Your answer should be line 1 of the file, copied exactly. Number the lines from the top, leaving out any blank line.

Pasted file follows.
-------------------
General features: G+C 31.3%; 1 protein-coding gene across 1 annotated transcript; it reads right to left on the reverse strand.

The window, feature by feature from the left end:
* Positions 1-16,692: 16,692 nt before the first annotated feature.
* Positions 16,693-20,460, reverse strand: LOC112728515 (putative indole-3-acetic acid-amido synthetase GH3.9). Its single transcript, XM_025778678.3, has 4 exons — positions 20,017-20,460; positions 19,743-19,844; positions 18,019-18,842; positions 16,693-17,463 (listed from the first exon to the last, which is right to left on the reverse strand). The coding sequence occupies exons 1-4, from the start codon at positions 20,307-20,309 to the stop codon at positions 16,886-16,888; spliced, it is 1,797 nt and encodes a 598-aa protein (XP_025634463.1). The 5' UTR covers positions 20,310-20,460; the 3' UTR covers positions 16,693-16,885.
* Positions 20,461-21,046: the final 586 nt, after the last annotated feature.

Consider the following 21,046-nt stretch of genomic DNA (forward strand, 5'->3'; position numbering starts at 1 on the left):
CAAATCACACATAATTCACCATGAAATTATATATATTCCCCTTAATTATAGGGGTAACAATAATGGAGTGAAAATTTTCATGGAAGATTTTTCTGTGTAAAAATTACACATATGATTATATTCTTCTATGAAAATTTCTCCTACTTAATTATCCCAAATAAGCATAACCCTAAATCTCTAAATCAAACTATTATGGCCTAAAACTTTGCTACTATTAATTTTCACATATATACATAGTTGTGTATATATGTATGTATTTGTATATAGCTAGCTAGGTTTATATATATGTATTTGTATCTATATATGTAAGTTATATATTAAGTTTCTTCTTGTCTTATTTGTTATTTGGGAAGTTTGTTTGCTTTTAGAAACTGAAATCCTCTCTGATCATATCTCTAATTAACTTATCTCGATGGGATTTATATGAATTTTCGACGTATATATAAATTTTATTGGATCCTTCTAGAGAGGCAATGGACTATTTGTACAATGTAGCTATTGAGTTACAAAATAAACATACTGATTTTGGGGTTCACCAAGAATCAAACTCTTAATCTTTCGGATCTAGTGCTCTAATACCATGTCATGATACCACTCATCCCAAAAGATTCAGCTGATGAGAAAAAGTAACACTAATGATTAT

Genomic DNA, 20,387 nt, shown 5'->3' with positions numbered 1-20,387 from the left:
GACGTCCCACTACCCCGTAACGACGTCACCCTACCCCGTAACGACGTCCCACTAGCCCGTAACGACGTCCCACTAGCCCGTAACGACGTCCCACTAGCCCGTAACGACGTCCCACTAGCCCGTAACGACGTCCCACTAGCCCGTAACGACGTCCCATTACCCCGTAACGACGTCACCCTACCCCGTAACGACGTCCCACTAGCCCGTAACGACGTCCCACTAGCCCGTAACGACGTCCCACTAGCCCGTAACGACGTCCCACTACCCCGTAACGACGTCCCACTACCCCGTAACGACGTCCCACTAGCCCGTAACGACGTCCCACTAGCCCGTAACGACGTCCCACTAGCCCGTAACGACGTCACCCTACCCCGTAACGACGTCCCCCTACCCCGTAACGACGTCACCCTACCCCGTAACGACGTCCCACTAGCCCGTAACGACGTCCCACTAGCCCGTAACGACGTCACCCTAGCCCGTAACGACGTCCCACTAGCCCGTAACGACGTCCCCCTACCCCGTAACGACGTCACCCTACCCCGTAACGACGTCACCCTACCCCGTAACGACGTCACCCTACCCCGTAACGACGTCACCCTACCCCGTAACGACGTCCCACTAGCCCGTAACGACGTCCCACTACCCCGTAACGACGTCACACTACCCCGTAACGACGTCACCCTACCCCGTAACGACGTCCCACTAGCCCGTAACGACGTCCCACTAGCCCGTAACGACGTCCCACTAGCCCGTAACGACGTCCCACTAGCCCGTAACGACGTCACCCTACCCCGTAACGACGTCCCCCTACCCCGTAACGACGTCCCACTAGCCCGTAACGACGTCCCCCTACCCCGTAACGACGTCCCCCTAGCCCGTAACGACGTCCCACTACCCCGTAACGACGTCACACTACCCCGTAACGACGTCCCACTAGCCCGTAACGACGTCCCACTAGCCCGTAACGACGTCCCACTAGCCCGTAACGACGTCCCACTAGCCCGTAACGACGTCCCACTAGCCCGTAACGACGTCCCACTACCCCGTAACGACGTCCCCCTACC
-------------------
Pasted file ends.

General features: G+C 31.3%; 1 protein-coding gene across 1 annotated transcript; it reads right to left on the reverse strand.